What is the best way to deliver client solutions to maximise IT’s current value?
  • Organisational Strategist:
    How do we best align IT and Business strategy to maximise IT’s future value?

Obviously, the point here is to provide a key to the success of the Enterprise Architecture project. Thus, Jeff proposed three methodologies to try and bridge the gap and create a strategic solution.

1. Inference

This methodology relies on answering the questions required to create a basic strategy on your own information. This is not as hard as you think. We, as technologists, already have a great understanding of the business. You’d be surprised how well you can answer some of these questions yourself. For example:

  • What is the companies desired geographic reach?
  • Will the customer base grow organically or via acquisition?
  • Is IT used primarily for cost reduction or Business Innovation?
  • Is the companies primary motivation price, product or service?
  • Is our business information or compute intensive?

The answers to these questions can then be added to the Architecture context (Scalable, Flexible, Adaptable, Industry Standard, Services Oriented, Performance based) to provide an inferred strategic plan.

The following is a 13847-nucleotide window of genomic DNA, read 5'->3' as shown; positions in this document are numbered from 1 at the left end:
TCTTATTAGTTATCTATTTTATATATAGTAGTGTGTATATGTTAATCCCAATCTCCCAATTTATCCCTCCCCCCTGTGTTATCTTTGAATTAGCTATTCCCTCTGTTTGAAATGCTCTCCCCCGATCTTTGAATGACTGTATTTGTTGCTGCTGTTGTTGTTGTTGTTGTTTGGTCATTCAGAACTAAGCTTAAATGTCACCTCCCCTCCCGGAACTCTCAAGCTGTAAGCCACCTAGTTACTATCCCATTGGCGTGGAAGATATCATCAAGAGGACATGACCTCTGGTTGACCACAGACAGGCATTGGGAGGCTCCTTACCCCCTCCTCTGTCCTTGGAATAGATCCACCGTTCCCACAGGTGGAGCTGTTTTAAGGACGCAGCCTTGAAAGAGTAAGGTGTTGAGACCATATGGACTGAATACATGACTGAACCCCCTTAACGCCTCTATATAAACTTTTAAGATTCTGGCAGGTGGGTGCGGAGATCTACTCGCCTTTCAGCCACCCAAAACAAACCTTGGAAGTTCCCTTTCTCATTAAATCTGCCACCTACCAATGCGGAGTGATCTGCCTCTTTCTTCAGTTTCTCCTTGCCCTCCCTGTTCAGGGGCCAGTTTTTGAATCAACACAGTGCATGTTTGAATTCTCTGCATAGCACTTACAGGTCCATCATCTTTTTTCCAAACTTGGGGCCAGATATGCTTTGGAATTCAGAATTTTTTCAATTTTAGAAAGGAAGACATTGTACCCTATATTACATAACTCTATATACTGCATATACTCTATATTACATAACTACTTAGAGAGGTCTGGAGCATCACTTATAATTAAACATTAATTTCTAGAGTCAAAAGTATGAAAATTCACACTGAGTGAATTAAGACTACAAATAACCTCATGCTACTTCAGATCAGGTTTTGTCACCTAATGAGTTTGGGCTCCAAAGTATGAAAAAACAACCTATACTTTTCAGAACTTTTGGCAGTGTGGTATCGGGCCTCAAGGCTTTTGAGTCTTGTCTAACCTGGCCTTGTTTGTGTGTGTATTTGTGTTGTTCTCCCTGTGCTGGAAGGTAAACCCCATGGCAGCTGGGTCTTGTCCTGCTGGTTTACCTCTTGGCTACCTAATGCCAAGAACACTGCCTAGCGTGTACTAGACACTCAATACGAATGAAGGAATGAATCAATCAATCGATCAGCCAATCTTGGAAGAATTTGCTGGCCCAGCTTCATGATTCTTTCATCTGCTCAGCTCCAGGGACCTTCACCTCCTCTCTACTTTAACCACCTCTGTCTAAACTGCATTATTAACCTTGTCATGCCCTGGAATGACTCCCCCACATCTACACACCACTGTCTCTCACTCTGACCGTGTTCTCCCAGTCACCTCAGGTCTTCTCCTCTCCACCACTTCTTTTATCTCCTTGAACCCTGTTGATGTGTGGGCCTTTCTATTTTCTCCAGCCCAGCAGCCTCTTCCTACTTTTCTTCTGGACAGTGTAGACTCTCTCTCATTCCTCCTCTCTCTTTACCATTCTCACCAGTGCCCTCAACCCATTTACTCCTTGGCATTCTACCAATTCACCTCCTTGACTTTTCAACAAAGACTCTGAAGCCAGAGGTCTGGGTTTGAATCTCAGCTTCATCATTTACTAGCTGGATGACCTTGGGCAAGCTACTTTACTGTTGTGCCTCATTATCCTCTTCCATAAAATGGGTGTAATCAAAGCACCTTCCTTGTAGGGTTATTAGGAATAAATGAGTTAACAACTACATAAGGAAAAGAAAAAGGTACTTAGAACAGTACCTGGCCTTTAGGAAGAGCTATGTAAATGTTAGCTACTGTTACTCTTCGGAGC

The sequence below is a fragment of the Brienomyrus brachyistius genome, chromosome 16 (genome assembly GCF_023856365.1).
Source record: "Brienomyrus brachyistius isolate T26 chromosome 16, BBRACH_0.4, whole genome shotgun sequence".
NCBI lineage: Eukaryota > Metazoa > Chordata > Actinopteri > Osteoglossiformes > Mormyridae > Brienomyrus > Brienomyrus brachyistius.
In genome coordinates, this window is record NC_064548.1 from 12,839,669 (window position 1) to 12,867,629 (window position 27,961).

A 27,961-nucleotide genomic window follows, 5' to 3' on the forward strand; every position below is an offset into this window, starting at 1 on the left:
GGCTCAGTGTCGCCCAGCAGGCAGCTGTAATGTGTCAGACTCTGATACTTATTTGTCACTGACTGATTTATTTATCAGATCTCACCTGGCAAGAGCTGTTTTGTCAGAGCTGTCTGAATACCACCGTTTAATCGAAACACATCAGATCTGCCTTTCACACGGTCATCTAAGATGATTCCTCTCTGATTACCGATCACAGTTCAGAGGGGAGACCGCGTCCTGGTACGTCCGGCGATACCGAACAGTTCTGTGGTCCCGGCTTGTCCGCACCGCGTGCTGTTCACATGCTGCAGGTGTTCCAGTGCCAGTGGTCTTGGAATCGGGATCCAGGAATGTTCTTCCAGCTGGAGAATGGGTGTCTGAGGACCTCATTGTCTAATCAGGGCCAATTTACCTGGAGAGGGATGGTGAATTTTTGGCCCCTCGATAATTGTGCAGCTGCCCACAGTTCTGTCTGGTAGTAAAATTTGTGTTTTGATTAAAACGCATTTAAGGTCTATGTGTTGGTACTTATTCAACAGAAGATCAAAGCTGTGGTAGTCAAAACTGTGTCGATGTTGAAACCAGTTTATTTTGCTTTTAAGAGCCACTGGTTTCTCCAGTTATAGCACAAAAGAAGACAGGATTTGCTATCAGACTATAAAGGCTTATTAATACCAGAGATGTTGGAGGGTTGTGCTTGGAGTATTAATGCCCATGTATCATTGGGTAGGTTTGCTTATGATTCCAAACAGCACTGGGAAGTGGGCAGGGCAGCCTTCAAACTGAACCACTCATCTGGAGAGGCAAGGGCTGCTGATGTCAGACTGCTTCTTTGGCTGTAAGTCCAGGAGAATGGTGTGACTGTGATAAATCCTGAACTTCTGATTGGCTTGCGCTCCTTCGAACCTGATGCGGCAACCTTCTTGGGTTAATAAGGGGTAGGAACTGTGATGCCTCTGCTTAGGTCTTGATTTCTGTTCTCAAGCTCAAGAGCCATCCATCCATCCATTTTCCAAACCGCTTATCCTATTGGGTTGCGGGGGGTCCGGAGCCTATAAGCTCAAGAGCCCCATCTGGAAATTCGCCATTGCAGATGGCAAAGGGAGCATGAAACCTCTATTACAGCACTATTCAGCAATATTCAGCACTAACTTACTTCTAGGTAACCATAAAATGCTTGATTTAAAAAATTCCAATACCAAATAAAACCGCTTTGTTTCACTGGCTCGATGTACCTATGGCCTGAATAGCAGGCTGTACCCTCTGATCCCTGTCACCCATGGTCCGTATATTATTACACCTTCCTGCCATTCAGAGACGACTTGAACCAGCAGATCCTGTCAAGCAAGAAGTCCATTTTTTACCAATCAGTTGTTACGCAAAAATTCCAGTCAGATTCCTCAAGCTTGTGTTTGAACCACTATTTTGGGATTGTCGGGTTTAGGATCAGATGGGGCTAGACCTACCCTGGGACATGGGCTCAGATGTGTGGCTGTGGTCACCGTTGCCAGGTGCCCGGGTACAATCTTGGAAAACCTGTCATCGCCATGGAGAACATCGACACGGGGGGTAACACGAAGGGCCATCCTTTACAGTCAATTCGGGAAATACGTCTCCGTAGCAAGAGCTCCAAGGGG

The benefit of this model is that is can be achieved quickly, simply and self-reliantly. Of course the cons against this methodology is that you have no business validation, it’s purely tactically focused and of course is self-contained and thus open to our own mis-inference of our data.

2. Short Form

In this methodology, we actually make an effort to collate data from the public domain to assist us with creating a strategic model. By reading the last three to five annual reports, talking to your corporate communications department, using the web to research your own company, meeting and interviewing key project managers, business liaisons and the CIO you can answer further questions. This data can then be compiled into a five to twenty page “Strategic Intent Document” which can then be merged with the Architectural context as the strategic direction.

Just like the Inference model, this also provides the benefit of being able to be completed quickly, simply and self-reliantly with the advantage of being conceptually linked to the business. Unfortunately, this method still lacks business validation and is still tactically focused.